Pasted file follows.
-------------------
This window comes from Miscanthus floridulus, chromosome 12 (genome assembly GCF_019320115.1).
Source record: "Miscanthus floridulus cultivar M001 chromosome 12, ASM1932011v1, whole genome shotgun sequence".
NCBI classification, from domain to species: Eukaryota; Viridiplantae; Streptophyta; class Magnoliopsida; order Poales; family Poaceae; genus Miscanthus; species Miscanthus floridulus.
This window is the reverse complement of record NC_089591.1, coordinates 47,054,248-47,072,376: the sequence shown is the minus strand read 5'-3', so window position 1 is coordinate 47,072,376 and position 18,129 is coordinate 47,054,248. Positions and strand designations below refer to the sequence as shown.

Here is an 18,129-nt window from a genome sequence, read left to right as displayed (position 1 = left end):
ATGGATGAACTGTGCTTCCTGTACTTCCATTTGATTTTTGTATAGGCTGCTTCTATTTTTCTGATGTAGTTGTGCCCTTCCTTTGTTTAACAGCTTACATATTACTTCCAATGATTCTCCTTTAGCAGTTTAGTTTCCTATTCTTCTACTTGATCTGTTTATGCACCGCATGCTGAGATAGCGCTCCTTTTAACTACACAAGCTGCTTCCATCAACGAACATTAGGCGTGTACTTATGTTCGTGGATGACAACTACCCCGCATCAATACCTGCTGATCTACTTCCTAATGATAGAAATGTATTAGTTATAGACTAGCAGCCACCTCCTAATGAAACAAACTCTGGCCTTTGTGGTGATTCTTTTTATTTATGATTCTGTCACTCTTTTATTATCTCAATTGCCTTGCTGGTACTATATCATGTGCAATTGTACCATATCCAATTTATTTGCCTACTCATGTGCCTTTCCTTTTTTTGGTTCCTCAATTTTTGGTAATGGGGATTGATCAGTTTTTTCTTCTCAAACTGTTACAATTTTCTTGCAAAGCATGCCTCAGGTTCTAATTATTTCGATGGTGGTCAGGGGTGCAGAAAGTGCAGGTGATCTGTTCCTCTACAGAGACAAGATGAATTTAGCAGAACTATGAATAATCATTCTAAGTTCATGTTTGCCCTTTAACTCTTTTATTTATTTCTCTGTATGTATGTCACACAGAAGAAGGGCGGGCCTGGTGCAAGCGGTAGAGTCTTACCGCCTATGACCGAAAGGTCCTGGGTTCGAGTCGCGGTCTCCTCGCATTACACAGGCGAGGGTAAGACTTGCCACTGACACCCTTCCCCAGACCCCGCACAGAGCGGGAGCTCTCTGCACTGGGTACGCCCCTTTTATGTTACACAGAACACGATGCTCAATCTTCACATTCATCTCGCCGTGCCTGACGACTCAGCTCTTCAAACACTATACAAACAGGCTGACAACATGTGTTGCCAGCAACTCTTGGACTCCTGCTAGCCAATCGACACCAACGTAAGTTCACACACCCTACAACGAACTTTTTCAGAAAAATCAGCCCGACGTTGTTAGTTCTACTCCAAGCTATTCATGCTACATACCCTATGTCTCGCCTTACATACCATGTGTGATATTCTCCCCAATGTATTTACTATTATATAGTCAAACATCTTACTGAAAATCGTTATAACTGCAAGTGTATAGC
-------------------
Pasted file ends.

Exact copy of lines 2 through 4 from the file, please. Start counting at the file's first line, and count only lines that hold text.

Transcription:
Source record: "Miscanthus floridulus cultivar M001 chromosome 12, ASM1932011v1, whole genome shotgun sequence".
NCBI classification, from domain to species: Eukaryota; Viridiplantae; Streptophyta; class Magnoliopsida; order Poales; family Poaceae; genus Miscanthus; species Miscanthus floridulus.
This window is the reverse complement of record NC_089591.1, coordinates 47,054,248-47,072,376: the sequence shown is the minus strand read 5'-3', so window position 1 is coordinate 47,072,376 and position 18,129 is coordinate 47,054,248. Positions and strand designations below refer to the sequence as shown.